On Sunday, sympathetic Joe Biden will surely find words in the face of the families of schoolchildren murdered in Texas, but the president has so far been in the background of the political battle over firearms, betting on a parliamentary mobilization but is far from being .earned.
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“He can’t just be the ‘main comforter.’ He must put all the weight of his job into the legislative battle,” Peter Ambler of the Giffords Society, which is fighting for stronger regulation, said in an interview with Politico.
So far, the 79-year-old Democrat appears to be hesitant, which he should do less with his personality and more with strategic calculus.
Joe Biden is a twice-bereaved emotional father — but not because of guns: he lost a still-infant daughter in a car accident, and an adult son to cancer.
The president takes the role of “main comforter” very seriously. He wants to believe that Americans, despite their divisions, are able to mourn together for the 19 students and two teachers who were victims of the Ovaldi (Texas) school shooting, where he is going with his wife, Jill Biden.
But if Joe Biden would rather record the sentiment and wonder right now – “When will God’s love face the gun lobby?” He had shouted on Tuesday – it’s also by political calculations.
A former senator, tied to parliamentary power, wants Congress to pass a bill that would popularize the psychological and judicial background checks of gun buyers, while banning assault rifles and massive ammunition purchases.
“We’ve done what we can. (…) But there now, we need Congress’ help,” said executive spokeswoman Karen-Jean-Pierre on Thursday.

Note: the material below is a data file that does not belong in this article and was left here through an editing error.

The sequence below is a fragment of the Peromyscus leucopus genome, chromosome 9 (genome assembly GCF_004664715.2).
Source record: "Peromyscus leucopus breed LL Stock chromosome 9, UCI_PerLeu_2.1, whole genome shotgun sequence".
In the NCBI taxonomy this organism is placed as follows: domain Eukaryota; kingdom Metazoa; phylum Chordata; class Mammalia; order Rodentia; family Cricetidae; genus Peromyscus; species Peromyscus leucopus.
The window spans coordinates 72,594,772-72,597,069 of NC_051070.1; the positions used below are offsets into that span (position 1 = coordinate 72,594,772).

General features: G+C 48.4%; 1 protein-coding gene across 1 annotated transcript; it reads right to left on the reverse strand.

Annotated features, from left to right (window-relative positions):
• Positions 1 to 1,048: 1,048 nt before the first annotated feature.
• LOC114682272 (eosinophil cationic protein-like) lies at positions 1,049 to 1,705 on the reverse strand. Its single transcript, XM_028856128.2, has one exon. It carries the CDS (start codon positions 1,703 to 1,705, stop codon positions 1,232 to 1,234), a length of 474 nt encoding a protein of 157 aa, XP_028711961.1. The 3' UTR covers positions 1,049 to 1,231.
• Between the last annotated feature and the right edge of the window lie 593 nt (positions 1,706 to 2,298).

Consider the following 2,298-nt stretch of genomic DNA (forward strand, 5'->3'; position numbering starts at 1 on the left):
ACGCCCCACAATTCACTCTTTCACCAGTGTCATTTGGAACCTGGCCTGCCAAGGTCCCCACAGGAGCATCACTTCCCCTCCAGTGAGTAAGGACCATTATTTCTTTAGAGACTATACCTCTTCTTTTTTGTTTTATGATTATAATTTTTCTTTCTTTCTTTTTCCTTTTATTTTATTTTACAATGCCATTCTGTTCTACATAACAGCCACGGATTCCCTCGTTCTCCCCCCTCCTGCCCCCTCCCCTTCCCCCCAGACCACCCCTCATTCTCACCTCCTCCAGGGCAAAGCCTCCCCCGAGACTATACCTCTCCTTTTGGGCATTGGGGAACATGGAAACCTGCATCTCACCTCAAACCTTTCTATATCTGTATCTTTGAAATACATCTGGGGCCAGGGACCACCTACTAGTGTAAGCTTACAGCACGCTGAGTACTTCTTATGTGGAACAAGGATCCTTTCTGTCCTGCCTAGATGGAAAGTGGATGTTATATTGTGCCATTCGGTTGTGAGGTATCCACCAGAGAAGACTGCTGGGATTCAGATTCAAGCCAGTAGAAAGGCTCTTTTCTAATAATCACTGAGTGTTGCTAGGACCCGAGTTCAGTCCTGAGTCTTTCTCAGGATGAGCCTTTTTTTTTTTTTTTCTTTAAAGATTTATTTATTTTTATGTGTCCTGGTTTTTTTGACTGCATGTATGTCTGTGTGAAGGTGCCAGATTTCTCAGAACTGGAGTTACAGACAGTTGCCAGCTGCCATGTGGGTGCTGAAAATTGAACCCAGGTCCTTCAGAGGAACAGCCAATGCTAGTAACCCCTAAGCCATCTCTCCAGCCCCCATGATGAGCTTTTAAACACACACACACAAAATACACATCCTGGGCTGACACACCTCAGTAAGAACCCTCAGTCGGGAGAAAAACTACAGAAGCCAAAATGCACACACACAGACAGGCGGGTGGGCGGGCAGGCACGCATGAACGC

The White House believes that the strong involvement of Joe Biden, at a time when he is not very popular in the polls, would disrupt the already acrobatic legislative process more than anything else.
Democrats, who support the bill, desperately need to convince a handful of elected Republicans, due to qualified majority rules.
Joe Biden has also so far refrained from public criticism of the Republican opposition, the majority hostile to any reform. Some of its members are campaigning for the November legislative elections because of their association with firearms.
The US executive also argues that federal law will have a much greater impact than presidential decrees that are not binding on all US states and can only be regulated on the sidelines.
But many groups that fight for gun regulation believe, without questioning the president’s convictions, that he should get more involved.
Thus, Igor Volsky, director of Guns Down America, rules on Twitter that the president can set up in the White House a dedicated firearms agency, go around the country to interview affected communities, greet activists and personally lobby parliamentarians. “That would be the bare minimum,” he wrote.
The associations fear that the United States will revert to the scenario that has unfortunately become familiar after a mass shooting: a wave of emotion that subsides before it turns into real political pressure, likely to lead to major reforms.
The shock of the massacre at the Ovaldi School was in no way enough to stop the institutional routine.
And so the Congress suspended its work, and the parliamentarians scattered into their constituencies for a ten-day recess, planned for a long time.
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